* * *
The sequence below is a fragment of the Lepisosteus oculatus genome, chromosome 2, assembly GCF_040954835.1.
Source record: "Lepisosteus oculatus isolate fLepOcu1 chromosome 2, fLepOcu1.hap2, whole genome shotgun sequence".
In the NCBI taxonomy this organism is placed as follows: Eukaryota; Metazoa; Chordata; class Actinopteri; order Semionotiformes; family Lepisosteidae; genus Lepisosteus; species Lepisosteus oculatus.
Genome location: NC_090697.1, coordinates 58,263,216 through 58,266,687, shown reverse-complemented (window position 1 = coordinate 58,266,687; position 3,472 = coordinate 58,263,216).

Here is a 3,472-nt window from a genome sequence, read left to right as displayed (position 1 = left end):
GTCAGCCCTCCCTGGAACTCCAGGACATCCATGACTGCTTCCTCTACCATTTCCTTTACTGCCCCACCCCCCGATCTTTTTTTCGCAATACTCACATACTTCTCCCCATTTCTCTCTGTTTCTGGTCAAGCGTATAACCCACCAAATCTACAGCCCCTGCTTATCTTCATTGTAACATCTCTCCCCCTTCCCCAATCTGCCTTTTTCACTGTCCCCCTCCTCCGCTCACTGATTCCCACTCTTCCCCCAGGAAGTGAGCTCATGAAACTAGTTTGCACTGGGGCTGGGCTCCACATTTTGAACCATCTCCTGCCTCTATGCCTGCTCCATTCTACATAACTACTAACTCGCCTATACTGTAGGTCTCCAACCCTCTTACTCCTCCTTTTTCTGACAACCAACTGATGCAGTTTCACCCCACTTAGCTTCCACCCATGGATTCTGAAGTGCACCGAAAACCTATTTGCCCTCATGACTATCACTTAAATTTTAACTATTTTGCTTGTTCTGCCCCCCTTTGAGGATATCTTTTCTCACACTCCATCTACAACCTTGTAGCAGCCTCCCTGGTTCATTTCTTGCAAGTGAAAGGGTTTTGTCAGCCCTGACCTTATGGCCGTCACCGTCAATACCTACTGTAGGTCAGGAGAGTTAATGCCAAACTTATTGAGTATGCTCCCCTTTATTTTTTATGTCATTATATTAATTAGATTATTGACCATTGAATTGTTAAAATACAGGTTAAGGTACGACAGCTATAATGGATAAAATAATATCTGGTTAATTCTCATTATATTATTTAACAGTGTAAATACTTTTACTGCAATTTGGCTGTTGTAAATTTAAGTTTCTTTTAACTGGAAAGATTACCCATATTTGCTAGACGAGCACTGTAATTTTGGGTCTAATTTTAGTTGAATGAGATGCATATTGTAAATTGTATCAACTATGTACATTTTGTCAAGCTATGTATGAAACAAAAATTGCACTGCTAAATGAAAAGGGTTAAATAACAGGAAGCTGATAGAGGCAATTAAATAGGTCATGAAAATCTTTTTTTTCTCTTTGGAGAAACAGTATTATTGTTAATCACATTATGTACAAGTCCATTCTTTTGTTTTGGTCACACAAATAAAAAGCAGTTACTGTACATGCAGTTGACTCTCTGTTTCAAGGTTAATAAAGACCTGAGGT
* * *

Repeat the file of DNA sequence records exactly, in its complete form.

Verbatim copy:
The sequence below is a fragment of the Lepisosteus oculatus genome, chromosome 2, assembly GCF_040954835.1.
Source record: "Lepisosteus oculatus isolate fLepOcu1 chromosome 2, fLepOcu1.hap2, whole genome shotgun sequence".
In the NCBI taxonomy this organism is placed as follows: Eukaryota; Metazoa; Chordata; class Actinopteri; order Semionotiformes; family Lepisosteidae; genus Lepisosteus; species Lepisosteus oculatus.
Genome location: NC_090697.1, coordinates 58,263,216 through 58,266,687, shown reverse-complemented (window position 1 = coordinate 58,266,687; position 3,472 = coordinate 58,263,216).

Here is a 3,472-nt window from a genome sequence, read left to right as displayed (position 1 = left end):
GTCAGCCCTCCCTGGAACTCCAGGACATCCATGACTGCTTCCTCTACCATTTCCTTTACTGCCCCACCCCCCGATCTTTTTTTCGCAATACTCACATACTTCTCCCCATTTCTCTCTGTTTCTGGTCAAGCGTATAACCCACCAAATCTACAGCCCCTGCTTATCTTCATTGTAACATCTCTCCCCCTTCCCCAATCTGCCTTTTTCACTGTCCCCCTCCTCCGCTCACTGATTCCCACTCTTCCCCCAGGAAGTGAGCTCATGAAACTAGTTTGCACTGGGGCTGGGCTCCACATTTTGAACCATCTCCTGCCTCTATGCCTGCTCCATTCTACATAACTACTAACTCGCCTATACTGTAGGTCTCCAACCCTCTTACTCCTCCTTTTTCTGACAACCAACTGATGCAGTTTCACCCCACTTAGCTTCCACCCATGGATTCTGAAGTGCACCGAAAACCTATTTGCCCTCATGACTATCACTTAAATTTTAACTATTTTGCTTGTTCTGCCCCCCTTTGAGGATATCTTTTCTCACACTCCATCTACAACCTTGTAGCAGCCTCCCTGGTTCATTTCTTGCAAGTGAAAGGGTTTTGTCAGCCCTGACCTTATGGCCGTCACCGTCAATACCTACTGTAGGTCAGGAGAGTTAATGCCAAACTTATTGAGTATGCTCCCCTTTATTTTTTATGTCATTATATTAATTAGATTATTGACCATTGAATTGTTAAAATACAGGTTAAGGTACGACAGCTATAATGGATAAAATAATATCTGGTTAATTCTCATTATATTATTTAACAGTGTAAATACTTTTACTGCAATTTGGCTGTTGTAAATTTAAGTTTCTTTTAACTGGAAAGATTACCCATATTTGCTAGACGAGCACTGTAATTTTGGGTCTAATTTTAGTTGAATGAGATGCATATTGTAAATTGTATCAACTATGTACATTTTGTCAAGCTATGTATGAAACAAAAATTGCACTGCTAAATGAAAAGGGTTAAATAACAGGAAGCTGATAGAGGCAATTAAATAGGTCATGAAAATCTTTTTTTTCTCTTTGGAGAAACAGTATTATTGTTAATCACATTATGTACAAGTCCATTCTTTTGTTTTGGTCACACAAATAAAAAGCAGTTACTGTACATGCAGTTGACTCTCTGTTTCAAGGTTAATAAAGACCTGAGGT